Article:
Fellner surely belongs among that elite who Charles Rosen so memorably defined as those who, while they appear to do nothing, achieve everything. His playing is subtly rather than ostentatiously coloured and inflected, and if others might be thought more vivid or personal, Fellner’s and Nagano’s ease and naturalness always allow Beethoven his own voice. Fellner’s still small voice of calm in the Fourth Concerto’s central Andante con moto is one among many glories. Balance and sound are pleasingly natural and this memorable issue is crowned with a short but intriguing essay by Paul Griffiths.
Piano Concerto No 5, ‘Emperor’. Choral Fantasia. Meeresstille und glückliche Fahrt
Yefim Bronfman pf Swiss Chamber Choir; Tonhalle Orchestra, Zürich / David Zinman
Rather than opt for superficial barnstorming, Yefim Bronfman and David Zinman offer us a discreet, subtly voiced and above all durable Emperor, that rewards listening with increasing musical dividends. Bronfman plays with a light, precise though never brittle touch, always phrasing elegantly and dipping his tone whenever important instrumental lines need to be heard. There are numerous details that reveal how minutely all the participants are listening to each other. The slow movement unfolds in a mood of unruffled calm, Bronfman’s first entry gentle, delicate, with an appropriate, even touching simplicity. The finale is brisk and energetic and the way Bronfman keeps accompanying rhythmic figurations light and well buoyed is most appealing.
The fill-ups are worthwhile, the Choral Fantasia’s long solo opening more thoughtful than usual and with a bright, easy-going contribution from the chorus. Nothing is ever forced or overstated and the contrast in Calm Sea and Prosperous Voyage between worrying stillness and the first signs of a redeeming breeze, ingeniously painted by slowly swirling triplets, is superbly handled.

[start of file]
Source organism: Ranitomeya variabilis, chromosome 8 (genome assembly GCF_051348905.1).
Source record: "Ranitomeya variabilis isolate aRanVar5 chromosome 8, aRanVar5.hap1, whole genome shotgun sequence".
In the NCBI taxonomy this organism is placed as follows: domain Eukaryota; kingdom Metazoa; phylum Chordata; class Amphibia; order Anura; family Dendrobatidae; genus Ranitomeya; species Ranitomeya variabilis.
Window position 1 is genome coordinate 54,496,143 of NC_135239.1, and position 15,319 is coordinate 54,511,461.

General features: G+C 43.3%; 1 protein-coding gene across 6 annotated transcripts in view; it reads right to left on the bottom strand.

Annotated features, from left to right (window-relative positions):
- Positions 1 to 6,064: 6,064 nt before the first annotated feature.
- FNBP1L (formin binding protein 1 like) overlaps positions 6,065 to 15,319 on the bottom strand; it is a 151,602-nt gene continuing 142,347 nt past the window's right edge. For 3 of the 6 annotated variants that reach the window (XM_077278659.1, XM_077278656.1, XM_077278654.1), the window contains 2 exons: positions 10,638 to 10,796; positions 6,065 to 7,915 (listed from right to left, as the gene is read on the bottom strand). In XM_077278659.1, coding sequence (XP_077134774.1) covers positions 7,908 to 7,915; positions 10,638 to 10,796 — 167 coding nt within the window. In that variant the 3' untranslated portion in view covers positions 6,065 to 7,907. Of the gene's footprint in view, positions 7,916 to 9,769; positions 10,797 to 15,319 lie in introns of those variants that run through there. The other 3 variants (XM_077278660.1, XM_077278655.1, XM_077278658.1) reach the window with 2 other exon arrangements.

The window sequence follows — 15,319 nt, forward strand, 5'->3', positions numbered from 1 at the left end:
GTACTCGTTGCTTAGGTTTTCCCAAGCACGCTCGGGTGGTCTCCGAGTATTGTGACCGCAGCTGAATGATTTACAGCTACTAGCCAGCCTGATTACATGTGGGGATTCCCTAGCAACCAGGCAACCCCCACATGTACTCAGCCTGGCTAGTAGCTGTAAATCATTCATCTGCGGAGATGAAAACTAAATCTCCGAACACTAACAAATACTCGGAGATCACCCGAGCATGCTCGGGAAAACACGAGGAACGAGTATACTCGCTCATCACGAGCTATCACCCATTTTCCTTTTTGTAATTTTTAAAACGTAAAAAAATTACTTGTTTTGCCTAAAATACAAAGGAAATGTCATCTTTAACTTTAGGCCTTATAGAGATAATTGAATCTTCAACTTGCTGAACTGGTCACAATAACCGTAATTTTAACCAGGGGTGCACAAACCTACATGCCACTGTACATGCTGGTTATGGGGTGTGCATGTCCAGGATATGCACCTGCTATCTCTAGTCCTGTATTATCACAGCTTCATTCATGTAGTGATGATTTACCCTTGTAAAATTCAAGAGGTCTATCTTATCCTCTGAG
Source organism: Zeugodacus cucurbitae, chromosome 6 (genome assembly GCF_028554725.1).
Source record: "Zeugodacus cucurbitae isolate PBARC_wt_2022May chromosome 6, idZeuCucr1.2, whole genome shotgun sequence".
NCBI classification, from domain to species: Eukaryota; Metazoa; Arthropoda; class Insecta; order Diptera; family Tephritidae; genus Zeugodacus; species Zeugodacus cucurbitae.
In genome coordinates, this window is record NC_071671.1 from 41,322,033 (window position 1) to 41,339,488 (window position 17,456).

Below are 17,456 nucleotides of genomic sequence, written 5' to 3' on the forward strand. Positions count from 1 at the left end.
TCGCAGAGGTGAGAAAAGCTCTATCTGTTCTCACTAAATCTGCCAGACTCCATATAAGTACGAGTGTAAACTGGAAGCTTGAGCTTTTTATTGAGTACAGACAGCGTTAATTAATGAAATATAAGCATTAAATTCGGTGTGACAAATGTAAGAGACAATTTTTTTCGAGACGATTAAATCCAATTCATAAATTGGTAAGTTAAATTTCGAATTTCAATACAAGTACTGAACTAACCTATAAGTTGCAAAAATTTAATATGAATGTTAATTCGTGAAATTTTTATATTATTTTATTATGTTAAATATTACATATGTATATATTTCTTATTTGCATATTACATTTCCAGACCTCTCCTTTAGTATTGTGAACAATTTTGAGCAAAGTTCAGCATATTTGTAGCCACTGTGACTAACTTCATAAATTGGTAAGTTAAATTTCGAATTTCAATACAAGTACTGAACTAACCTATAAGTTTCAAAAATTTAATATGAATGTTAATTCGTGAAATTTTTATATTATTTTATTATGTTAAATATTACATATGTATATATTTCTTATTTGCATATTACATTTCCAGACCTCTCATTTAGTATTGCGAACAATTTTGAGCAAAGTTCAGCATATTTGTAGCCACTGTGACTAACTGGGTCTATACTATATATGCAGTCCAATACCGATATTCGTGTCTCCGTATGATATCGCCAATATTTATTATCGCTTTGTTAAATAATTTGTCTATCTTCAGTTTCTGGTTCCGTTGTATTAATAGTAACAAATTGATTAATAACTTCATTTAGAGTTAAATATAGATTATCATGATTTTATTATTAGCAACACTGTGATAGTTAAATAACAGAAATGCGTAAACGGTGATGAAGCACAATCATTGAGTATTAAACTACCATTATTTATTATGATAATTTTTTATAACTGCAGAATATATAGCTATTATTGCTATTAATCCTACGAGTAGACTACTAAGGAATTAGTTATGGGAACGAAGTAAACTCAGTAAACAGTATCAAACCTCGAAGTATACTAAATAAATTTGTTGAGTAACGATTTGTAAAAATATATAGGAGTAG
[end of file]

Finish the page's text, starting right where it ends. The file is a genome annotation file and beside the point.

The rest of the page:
It is hard to imagine anyone being less than satisfied with Bronfman and Zinman, the Tonhalle Orchestra scoring top marks for teamwork, their woodwinds sounding fully on a par with Europe’s best. Superbly balanced sound helps clinch an unmissable bargain.
Piano Concertos Nos 4 & 5
Yevgeny Sudbin pf Minnesota Orchestra / Osmo Vänskä
With this release Yevgeny Sudbin and Osmo Vänskä launch their Beethoven concerto cycle in a novel and intriguing fashion. Going in at the deep end with the most lyrical and magisterial of the concertos, Sudbin makes it clear that he has little use for Beethoven weighed down, as it were, with excess baggage, with the heft and earnestness of a more conventional view. Instead, his delectably light-fingered brilliance and virtuosity shines a new light on some of the most familiar scores in the repertoire, making a supposed division between Mozart’s Apollonian and Beethoven’s Dionysian genius seem little more than a cliché.
True, listeners used to a greater intensity and expansiveness may balk at the nervy rapidity of Sudbin’s reflexes, recalling the greater ease and breadth of past masters of the Beethoven concertos such as Gilels or Arrau, or the more speculative or interior stance of, say, Radu Lupu. But if Sudbin occasionally suggests “time’s winged chariot hurrying near”, the mother-of-pearl sheen of his pianism is backed by a special underlying sensitivity. In the grandest of Beethoven’s two cadenzas for the Fourth Concerto, Sudbin’s spine-tingling pace takes him close to the edge; but hearing him in the phantom entry to the Emperor Concerto’s finale reminds you that you are listening to a wholly individual artist. Such mercurial pianism keeps Vänskä and the Minnesota Orchestra on their toes but they follow their soloist as to the manner born. BIS’s sound and balance are excellent and the rest of this cycle is eagerly awaited.